When Mike Nichols, who died on Wednesday at age 83, first gained notice, it was not as a director. In 1958, Nichols, then 26, appeared along with his comedy partner Elaine May, on NBC's Omnibus revue; within six months, the two were touted by TIME as "the fastest-sharpening wits in television." The two had met at the University of Chicago and began their dual career as sketch and improv comics in that city, as part of a group that would eventually feed into Second City.
Though they were an instant hit on TV, the question of how to translate their comedy to the censored and scripted world on screen. They found their footing on Broadway instead with An Evening with Mike Nichols and Elaine May, which debuted in 1960. "An Evening with Mike Nichols and Elaine May," TIME's critic declared, "is one of the nicest ways to spend one." From that point on, the rave reviews just kept coming.
By 1962, Nichols was acting in a play written by May, and in 1963 he directed Barefoot in the Park, earning another rave: "If the theater housing this comedy has an empty seat for the next couple of years, it will simply mean that someone has fallen out of it. Barefoot is detonatingly funny." He would later tell TIME that it had been a turning point, the moment he realized he was meant to direct:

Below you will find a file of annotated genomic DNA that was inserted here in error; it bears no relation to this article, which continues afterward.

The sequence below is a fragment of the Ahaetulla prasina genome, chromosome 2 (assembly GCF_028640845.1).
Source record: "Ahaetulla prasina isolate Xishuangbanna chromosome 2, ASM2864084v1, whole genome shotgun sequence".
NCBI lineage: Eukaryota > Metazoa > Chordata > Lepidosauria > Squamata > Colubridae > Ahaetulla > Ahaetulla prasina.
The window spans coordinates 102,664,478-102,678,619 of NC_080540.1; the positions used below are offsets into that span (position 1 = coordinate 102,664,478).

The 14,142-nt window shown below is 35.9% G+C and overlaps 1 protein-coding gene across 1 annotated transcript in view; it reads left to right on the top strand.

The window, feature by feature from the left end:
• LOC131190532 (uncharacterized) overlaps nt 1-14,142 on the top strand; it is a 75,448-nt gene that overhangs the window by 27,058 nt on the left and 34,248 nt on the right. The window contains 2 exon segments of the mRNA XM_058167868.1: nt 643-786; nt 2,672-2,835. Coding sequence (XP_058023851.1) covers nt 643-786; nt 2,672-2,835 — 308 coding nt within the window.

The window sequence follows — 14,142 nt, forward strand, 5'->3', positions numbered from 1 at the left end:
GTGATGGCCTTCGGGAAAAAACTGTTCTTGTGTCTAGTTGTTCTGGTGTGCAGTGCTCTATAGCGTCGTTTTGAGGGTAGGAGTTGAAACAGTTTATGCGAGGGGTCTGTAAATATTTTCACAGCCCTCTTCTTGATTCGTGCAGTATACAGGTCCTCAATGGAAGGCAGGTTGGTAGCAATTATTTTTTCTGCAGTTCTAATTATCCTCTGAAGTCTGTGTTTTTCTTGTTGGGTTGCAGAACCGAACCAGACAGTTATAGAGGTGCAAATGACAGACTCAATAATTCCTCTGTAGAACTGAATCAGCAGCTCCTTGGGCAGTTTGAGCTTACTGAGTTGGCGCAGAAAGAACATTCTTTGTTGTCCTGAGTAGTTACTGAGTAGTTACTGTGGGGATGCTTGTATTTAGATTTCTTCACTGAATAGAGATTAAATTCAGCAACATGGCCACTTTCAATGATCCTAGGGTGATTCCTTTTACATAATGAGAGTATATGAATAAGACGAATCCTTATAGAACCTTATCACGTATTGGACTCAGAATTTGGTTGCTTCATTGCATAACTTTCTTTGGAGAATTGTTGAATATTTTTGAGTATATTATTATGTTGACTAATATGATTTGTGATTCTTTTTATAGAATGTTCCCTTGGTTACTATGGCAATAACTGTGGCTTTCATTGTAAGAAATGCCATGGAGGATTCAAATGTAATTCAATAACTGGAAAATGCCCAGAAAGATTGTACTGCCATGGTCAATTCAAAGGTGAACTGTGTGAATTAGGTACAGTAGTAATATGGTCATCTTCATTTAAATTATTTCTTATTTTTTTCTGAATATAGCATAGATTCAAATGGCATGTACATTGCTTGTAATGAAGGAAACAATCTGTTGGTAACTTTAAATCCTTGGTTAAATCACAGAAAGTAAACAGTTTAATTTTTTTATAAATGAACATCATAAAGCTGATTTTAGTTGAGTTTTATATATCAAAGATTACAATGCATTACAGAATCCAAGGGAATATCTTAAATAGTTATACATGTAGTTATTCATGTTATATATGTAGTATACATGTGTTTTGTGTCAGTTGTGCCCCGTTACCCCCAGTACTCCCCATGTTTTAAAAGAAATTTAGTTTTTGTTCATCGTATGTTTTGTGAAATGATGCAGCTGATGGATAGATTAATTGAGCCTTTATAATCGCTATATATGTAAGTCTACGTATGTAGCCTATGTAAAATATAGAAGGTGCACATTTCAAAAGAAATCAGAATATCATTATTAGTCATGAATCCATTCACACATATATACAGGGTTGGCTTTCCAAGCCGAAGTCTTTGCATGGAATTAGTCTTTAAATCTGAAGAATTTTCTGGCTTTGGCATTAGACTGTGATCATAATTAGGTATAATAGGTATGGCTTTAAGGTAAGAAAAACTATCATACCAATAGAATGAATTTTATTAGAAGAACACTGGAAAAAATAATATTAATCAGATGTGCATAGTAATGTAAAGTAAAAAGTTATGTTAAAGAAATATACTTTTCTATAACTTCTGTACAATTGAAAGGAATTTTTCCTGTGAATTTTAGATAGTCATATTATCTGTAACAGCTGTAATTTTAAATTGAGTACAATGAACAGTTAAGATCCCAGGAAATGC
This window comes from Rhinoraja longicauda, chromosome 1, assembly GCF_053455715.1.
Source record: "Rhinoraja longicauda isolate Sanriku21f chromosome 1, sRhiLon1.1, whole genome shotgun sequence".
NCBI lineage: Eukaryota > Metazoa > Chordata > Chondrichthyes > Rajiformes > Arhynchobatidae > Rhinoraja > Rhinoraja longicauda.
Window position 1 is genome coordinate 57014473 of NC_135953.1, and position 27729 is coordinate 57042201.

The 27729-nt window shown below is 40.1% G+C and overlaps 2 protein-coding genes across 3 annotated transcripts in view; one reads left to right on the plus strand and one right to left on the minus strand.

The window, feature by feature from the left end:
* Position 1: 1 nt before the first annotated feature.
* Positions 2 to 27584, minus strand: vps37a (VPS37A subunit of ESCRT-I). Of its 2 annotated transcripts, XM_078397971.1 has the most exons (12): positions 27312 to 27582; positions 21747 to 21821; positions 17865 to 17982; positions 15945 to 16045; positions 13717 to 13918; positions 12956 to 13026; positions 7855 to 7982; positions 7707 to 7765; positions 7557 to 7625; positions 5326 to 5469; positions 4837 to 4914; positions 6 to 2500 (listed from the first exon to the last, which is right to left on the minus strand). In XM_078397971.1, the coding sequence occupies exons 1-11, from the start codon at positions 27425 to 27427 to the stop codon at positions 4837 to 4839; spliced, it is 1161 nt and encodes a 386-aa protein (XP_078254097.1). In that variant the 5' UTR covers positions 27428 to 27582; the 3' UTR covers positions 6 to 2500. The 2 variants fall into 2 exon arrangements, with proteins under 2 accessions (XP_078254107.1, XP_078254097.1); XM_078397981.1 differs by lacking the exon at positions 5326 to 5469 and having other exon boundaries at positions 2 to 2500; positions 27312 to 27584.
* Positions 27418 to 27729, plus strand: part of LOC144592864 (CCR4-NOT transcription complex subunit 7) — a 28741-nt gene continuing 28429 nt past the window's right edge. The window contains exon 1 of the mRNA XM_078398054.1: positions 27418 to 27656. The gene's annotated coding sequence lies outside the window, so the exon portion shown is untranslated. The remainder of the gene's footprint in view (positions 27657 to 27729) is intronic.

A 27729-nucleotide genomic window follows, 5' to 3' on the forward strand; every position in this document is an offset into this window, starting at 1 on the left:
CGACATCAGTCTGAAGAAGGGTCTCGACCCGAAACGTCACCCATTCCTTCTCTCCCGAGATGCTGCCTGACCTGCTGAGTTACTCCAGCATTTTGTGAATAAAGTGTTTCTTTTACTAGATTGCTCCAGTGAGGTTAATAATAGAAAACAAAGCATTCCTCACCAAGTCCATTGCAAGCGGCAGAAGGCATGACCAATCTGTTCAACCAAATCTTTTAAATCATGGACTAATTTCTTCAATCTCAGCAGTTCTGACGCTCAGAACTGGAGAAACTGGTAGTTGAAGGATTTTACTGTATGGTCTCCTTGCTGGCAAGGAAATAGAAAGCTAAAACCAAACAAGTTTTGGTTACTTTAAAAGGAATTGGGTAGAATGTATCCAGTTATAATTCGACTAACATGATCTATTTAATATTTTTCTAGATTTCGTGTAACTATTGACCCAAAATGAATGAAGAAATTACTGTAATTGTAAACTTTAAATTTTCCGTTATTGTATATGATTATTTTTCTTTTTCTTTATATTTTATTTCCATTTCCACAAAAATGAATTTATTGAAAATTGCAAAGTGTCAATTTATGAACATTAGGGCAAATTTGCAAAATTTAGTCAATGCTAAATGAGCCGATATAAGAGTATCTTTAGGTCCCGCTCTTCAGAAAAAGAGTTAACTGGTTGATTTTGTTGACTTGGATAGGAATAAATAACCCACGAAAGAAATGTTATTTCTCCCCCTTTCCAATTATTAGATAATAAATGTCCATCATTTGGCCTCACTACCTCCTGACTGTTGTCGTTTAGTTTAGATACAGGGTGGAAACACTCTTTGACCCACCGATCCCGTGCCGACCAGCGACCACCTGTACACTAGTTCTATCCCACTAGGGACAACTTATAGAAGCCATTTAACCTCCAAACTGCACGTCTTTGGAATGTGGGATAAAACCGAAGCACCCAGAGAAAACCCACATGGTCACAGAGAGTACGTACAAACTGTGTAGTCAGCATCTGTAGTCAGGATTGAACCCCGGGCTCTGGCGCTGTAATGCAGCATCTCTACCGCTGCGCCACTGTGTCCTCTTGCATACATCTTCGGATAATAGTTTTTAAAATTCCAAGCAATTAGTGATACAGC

Nichols remembers: “The first day of rehearsal, I knew, my God, this is it! It is as though you have one eye, and you’re on a road and all of a sudden your eye lights up, and you look down and you know, ‘I’m an engine!’ ”
For his next Broadway foray, Luv, he earned the headline "The Nichols Touch" and was called "the sort of director whom most writers and actors only meet when they are asleep and dreaming." As for 1965's The Odd Couple, "[t]he only worry they leave in a playgoer's head is how to catch his breath between laughs."
In 1966, when he made his first foray into movies with Who's Afraid of Virginia Woolf?, the performance he got out of star Elizabeth Taylor was deemed "a sizeable victory." By 1970, when he made a movie of Catch-22, he landed on the cover of the magazine, with a multi-page feature that praised the maturity of the work:
Fully loaded, the bombers take flight, make their lethal gyres and return empty. Under Nichols’ direction, the camera makes air as palpable as blood. In one long-lensed indelible shot, the sluggish bodies of the B-25s rise impossibly close to one another, great vulnerable chunks of aluminum shaking as they fight for altitude. Could the war truly have been fought in those preposterous crates? It could; it was. And the unused faces of the flyers, Orr, Nately, Aardvark, could they ever have been so young? They were: they are. Catch-22‘s insights penetrate the elliptical dialogue to show that wars are too often a children’s crusade, fought by boys not old enough to vote or, sometimes, to think.
Despite his much-acclaimed career — which would continue for decades — not every one of his projects won applause.
In 1967, for example, TIME gave one of his films a rare pan. The picture in question "unfortunately shows his success depleted" because "[m]ost of the film has an alarmingly derivative style, and much of it is secondhand" with "a disappointing touch of TV situation comedy."
But, as befits a comedian by training, he had the last laugh: that movie was The Graduate.
Read the full cover 1970 story here, in TIME's archives: Some Are More Yossarian Than Others